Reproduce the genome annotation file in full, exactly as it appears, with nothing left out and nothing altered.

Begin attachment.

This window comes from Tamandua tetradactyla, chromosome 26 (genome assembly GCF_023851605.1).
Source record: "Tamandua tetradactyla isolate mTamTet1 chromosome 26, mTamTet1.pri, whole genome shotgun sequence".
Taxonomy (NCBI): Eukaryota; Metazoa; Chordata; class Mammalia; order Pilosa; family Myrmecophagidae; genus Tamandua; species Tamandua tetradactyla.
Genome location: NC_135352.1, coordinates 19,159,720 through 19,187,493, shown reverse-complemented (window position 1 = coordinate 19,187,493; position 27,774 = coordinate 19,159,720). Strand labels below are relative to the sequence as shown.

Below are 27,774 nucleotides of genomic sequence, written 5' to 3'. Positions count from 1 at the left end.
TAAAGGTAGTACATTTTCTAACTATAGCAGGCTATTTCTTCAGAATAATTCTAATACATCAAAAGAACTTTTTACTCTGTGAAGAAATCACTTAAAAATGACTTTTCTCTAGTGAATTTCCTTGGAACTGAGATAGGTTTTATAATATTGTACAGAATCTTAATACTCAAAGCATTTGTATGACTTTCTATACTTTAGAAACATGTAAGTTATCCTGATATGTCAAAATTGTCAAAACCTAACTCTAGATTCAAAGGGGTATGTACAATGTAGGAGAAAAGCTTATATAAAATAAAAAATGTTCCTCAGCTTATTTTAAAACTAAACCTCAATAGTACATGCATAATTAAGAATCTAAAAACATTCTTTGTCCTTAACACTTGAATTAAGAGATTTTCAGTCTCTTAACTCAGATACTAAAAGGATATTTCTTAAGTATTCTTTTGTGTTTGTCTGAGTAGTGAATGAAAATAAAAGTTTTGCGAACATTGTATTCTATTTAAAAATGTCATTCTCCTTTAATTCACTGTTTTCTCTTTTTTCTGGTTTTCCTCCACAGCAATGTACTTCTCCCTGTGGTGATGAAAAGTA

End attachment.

This window comes from Tamandua tetradactyla, chromosome 26 (genome assembly GCF_023851605.1).
Source record: "Tamandua tetradactyla isolate mTamTet1 chromosome 26, mTamTet1.pri, whole genome shotgun sequence".
Taxonomy (NCBI): Eukaryota; Metazoa; Chordata; class Mammalia; order Pilosa; family Myrmecophagidae; genus Tamandua; species Tamandua tetradactyla.
Genome location: NC_135352.1, coordinates 19,159,720 through 19,187,493, shown reverse-complemented (window position 1 = coordinate 19,187,493; position 27,774 = coordinate 19,159,720). Strand labels below are relative to the sequence as shown.

Below are 27,774 nucleotides of genomic sequence, written 5' to 3'. Positions count from 1 at the left end.
TAAAGGTAGTACATTTTCTAACTATAGCAGGCTATTTCTTCAGAATAATTCTAATACATCAAAAGAACTTTTTACTCTGTGAAGAAATCACTTAAAAATGACTTTTCTCTAGTGAATTTCCTTGGAACTGAGATAGGTTTTATAATATTGTACAGAATCTTAATACTCAAAGCATTTGTATGACTTTCTATACTTTAGAAACATGTAAGTTATCCTGATATGTCAAAATTGTCAAAACCTAACTCTAGATTCAAAGGGGTATGTACAATGTAGGAGAAAAGCTTATATAAAATAAAAAATGTTCCTCAGCTTATTTTAAAACTAAACCTCAATAGTACATGCATAATTAAGAATCTAAAAACATTCTTTGTCCTTAACACTTGAATTAAGAGATTTTCAGTCTCTTAACTCAGATACTAAAAGGATATTTCTTAAGTATTCTTTTGTGTTTGTCTGAGTAGTGAATGAAAATAAAAGTTTTGCGAACATTGTATTCTATTTAAAAATGTCATTCTCCTTTAATTCACTGTTTTCTCTTTTTTCTGGTTTTCCTCCACAGCAATGTACTTCTCCCTGTGGTGATGAAAAGTA